Dielectric Strength and Insulation Breakthrough

Transformer oil today is the most widely used dielectric in electrical equipment.

The main function of this oil is electrical insulation and dissipation of heat from transformer core, as well as insulation of cables and capacitors.

The dielectric strength of insulation oil is defined by the chemical composition of the oil and the presence of contaminants. If the oil is thoroughly purified, the breakthrough might occur mostly due to molecule ionization. A breakthrough leads to sharp current increase.

Beside particulate matter, other factors which reduced dielectric strength of oil are moisture and gas. Small droplets of water cause the most damage. They distribute evenly throughout the volume of oil, but do not mix with it, forming an emulsion.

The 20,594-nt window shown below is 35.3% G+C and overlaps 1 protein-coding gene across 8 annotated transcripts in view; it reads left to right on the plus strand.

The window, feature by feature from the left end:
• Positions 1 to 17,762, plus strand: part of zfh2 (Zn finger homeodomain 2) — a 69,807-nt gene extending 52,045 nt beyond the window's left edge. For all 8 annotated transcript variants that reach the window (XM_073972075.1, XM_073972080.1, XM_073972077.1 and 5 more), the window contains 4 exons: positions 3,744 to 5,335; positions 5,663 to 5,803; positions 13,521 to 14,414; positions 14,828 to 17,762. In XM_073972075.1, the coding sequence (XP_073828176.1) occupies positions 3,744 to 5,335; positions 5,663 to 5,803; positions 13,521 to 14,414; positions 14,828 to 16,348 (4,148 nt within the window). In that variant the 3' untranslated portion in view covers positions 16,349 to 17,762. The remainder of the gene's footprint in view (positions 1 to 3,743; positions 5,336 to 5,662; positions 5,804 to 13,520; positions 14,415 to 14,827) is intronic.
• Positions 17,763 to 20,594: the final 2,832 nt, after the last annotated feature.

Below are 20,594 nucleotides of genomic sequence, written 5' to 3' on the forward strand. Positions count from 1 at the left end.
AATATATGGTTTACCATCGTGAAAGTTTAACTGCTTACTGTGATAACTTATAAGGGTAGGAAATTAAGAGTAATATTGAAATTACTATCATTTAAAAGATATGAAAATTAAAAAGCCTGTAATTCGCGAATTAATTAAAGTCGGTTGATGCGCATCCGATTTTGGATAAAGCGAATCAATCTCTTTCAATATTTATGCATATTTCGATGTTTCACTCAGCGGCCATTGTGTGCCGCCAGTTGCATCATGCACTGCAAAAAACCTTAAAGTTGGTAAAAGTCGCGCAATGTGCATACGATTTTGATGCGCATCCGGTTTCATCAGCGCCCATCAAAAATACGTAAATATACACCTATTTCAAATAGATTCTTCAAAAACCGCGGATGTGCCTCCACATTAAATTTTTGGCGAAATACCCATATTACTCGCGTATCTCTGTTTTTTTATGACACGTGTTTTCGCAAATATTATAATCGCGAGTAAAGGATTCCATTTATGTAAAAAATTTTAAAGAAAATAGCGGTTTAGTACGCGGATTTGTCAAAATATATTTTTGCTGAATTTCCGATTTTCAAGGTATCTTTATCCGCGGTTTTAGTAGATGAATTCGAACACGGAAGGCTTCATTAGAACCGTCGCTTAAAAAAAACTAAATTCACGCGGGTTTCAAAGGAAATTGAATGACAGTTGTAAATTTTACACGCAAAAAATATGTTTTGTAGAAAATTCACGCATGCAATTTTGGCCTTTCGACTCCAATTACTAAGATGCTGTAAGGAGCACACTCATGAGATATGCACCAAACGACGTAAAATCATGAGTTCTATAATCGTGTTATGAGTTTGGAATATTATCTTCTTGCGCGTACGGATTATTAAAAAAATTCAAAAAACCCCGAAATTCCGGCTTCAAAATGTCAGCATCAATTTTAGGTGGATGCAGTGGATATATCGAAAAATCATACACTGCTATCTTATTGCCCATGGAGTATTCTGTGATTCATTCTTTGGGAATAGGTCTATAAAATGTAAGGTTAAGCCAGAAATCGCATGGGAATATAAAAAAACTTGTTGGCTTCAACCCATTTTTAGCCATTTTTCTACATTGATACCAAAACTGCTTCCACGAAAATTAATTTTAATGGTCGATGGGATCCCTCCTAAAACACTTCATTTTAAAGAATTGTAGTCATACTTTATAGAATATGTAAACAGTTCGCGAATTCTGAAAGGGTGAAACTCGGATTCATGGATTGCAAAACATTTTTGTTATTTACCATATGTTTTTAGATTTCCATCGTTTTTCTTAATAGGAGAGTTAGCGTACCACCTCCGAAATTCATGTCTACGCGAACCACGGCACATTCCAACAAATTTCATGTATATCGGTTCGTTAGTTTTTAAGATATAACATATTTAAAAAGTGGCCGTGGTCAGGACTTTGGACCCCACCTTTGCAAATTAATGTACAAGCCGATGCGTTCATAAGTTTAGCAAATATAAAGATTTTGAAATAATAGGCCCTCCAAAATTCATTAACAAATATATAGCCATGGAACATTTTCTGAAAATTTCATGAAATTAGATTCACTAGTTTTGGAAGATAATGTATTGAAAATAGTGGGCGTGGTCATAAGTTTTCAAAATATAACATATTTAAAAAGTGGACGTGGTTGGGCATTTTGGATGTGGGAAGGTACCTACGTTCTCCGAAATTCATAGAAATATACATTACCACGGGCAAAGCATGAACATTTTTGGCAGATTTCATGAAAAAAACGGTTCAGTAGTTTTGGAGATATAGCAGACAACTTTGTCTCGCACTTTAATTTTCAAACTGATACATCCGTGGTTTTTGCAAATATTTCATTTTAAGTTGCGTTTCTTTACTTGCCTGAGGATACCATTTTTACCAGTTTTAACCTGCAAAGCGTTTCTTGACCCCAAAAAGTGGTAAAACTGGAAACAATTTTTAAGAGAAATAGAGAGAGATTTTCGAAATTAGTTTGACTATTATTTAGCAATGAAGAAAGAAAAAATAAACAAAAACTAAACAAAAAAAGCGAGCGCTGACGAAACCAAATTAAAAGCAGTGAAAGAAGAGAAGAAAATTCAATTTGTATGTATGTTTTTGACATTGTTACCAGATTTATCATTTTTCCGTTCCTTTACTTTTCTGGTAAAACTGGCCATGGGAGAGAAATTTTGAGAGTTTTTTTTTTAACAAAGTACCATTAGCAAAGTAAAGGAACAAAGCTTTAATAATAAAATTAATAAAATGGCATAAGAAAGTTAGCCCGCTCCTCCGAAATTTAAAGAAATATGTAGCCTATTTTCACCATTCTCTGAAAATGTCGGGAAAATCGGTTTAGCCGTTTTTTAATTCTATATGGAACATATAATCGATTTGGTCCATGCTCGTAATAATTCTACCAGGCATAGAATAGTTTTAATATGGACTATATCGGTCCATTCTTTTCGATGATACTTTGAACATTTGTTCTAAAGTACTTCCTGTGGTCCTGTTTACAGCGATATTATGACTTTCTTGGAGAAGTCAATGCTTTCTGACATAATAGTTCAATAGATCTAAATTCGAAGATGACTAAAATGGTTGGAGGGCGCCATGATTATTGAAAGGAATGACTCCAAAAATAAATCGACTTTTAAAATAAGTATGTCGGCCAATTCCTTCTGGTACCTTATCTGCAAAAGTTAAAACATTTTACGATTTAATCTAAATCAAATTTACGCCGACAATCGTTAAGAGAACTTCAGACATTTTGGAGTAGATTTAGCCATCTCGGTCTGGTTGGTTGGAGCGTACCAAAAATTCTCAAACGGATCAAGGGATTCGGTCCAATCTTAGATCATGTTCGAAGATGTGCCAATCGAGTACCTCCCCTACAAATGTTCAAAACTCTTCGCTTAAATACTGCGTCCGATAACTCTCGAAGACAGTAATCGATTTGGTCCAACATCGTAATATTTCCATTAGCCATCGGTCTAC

Since water is a polar liquid while oil is by nature neutral, application of current leads to formation of dipoles and a channel with high conductivity in the oil. This is where breakthrough occurs. Even 0.01% of moisture can reduce the oil’s dielectric strength almost three times.

The dielectric strength of gases is less than that of liquid dielectric, so ionization occurs rapidly in gas bubbles. The bubbles enlarge, facilitating local overheating of oil. A gas channel forms where breakthrough occurs.

How to increase the dielectric strength of oil? This requires drying, degassing and removal of particulate matter using special GlobeCore equipment. GlobeCore unit operation is based on various effects and their combinations, which allows to always select the optimal solution to increase the dielectric strength of transformer oil.

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